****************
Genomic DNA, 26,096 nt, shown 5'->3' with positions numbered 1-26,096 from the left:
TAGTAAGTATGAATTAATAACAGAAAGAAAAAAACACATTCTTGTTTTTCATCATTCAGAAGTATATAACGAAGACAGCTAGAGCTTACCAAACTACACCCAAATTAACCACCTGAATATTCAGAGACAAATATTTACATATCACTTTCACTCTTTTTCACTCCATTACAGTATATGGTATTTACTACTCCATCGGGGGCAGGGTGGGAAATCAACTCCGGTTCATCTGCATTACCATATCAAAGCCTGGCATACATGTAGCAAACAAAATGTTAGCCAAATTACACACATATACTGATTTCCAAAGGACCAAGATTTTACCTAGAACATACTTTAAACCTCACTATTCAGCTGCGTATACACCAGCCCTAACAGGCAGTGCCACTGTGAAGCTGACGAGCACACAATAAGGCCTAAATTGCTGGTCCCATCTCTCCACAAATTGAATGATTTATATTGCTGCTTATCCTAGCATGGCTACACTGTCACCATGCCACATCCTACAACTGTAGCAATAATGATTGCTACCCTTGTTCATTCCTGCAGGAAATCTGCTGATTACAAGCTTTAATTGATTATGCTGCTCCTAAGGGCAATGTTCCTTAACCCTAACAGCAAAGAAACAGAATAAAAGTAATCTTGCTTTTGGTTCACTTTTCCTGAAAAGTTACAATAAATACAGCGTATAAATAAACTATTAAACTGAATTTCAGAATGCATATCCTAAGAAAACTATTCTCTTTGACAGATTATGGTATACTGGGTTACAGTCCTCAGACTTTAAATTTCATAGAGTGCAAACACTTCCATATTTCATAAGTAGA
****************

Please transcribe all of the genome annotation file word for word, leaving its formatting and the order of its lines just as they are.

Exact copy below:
Genomic DNA, 26,096 nt, shown 5'->3' with positions numbered 1-26,096 from the left:
TAGTAAGTATGAATTAATAACAGAAAGAAAAAAACACATTCTTGTTTTTCATCATTCAGAAGTATATAACGAAGACAGCTAGAGCTTACCAAACTACACCCAAATTAACCACCTGAATATTCAGAGACAAATATTTACATATCACTTTCACTCTTTTTCACTCCATTACAGTATATGGTATTTACTACTCCATCGGGGGCAGGGTGGGAAATCAACTCCGGTTCATCTGCATTACCATATCAAAGCCTGGCATACATGTAGCAAACAAAATGTTAGCCAAATTACACACATATACTGATTTCCAAAGGACCAAGATTTTACCTAGAACATACTTTAAACCTCACTATTCAGCTGCGTATACACCAGCCCTAACAGGCAGTGCCACTGTGAAGCTGACGAGCACACAATAAGGCCTAAATTGCTGGTCCCATCTCTCCACAAATTGAATGATTTATATTGCTGCTTATCCTAGCATGGCTACACTGTCACCATGCCACATCCTACAACTGTAGCAATAATGATTGCTACCCTTGTTCATTCCTGCAGGAAATCTGCTGATTACAAGCTTTAATTGATTATGCTGCTCCTAAGGGCAATGTTCCTTAACCCTAACAGCAAAGAAACAGAATAAAAGTAATCTTGCTTTTGGTTCACTTTTCCTGAAAAGTTACAATAAATACAGCGTATAAATAAACTATTAAACTGAATTTCAGAATGCATATCCTAAGAAAACTATTCTCTTTGACAGATTATGGTATACTGGGTTACAGTCCTCAGACTTTAAATTTCATAGAGTGCAAACACTTCCATATTTCATAAGTAGA